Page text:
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Steven Bartlett: Four Strategies for Future-Proofing Your Business

Steven Bartlett: Four Strategies for Future-Proofing Your Business

Entrepreneur, investor, best-selling author, host of Europe’s #1 podcast, “The Diary of a CEO”, and the youngest ever dragon on BBC’s hit show, “The Dragon’s Den” (the UK equivalent of “Shark Tank”), if anyone can speak on big bets and how to navigate the future, it’s Steven Bartlett.

At INBOUND 2023, Bartlett shared insights on how businesses can thrive in today’s shifting landscape. Drawing from his personal journey and experiences, he offered actionable strategies for individuals and business owners eager to lead, rather than follow.

With so many algorithms to keep tabs on and constant changes in the technology landscape, how does Bartlett stay on top of it all? Experimentation. At the core of his philosophy is the importance of experimentation and learning from failures. 
The greatest companies that I've studied and examined, they're not great because they've had great ideas. They're great because they out-fail their competition.

On his podcast, Bartlett notes how testing a variety of factors from the music to episode titles and thumbnails has led to the podcast’s surge in growth. “None of that is because I'm a good interviewer… honestly, it's because we outfail our competition,” he added. By adopting a similar mindset, organizations can innovate continuously and adapt swiftly to new challenges. It also empowers employees to present new ideas and experiments to contribute to the company’s overall innovation efforts.


Drawing from his podcast discussion with Mo Gawdat, former head of Google X, Bartlett shared how happiness and satisfaction are tightly linked to the alignment between expectations and reality, both in life and in business relationships.

If you want to be a master of customer relations or client retention, it's all expectation management. And that's the controllable element of your own happiness too.

Take a look at your client onboarding processes and make a point to review and revamp them regularly (if needed!) to set and manage expectations clearly from the outset — enhancing satisfaction and retention.


When referencing his latest book, “The Diary of a CEO: The 33 Laws of Business and Life”, Bartlett touched on one of the pillars — that “useful absurdity defines you more than useful practicality.”

Through personal stories, he emphasized the impact of memorable elements unrelated to a brand on its perception and visibility. For instance, he highlighted a massive climbing wall in his gym that, despite being underutilized, stands out in conversations with friends when recommending the gym. “I'm using the most absurd thing about the experience to sell you everything and to tell you everything about the experience,” he added.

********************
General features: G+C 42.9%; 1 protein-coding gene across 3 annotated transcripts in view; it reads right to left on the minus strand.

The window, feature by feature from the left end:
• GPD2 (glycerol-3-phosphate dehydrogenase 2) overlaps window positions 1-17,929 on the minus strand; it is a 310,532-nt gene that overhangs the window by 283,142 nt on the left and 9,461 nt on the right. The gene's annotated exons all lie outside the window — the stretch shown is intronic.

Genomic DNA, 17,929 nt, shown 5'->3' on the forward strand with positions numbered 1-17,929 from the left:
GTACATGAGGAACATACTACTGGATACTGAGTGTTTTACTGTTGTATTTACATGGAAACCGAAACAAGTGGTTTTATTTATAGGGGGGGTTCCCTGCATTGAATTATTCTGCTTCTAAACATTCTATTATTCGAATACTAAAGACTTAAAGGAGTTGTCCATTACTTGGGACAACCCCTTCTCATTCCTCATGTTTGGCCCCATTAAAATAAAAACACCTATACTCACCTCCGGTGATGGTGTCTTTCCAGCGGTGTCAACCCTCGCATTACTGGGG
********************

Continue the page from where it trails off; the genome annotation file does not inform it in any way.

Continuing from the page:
Another example is the giant blue slide that he had installed in a new office before the space even had work desks. “Because what the slide said, more loudly than any marketing campaign I could have ever done was, ‘they're young, they think differently, they're innovative, and they represent the exact product they're selling’, which is social media marketing,” Bartlett said.

The most absurd piece of any experience can help define the value of the brand more than anything else. Lean into those references to make the point of your company stand out.


To end his session, Bartlett shared some key leadership takeaways. On the hiring front, he emphasized the Three Bars of Building a Team. View it as a general framework if you’re ever in the position of hiring, promoting, or letting go of a team member — simply ask yourself one question about that individual:

If everybody in the company represented that person's cultural values, would the bar be raised? Would it be maintained? Or would it be lowered?

In his company, being a bar raiser signifies setting a high standard where everyone emulates their excellence. A bar maintainer requires additional training, while a bar lowerer is someone no longer suited for the organization.

It’s not all about how hard your team works or how good their ideas are — “it comes down to the group of people you assemble, the culture you bind them with to get one plus one to equal three. And the vision that you give them,” Bartlett said on a leader’s role in building a team.


Bartlett’s insights serve as a blueprint for businesses aiming to not just keep up with the pace of change but actively set the pace themselves. By integrating these strategies into your business practices you can foster a culture of innovation, experimentation, adaptability, and continuous improvement to ensure that your company not only survives, but thrives in the future world of business.



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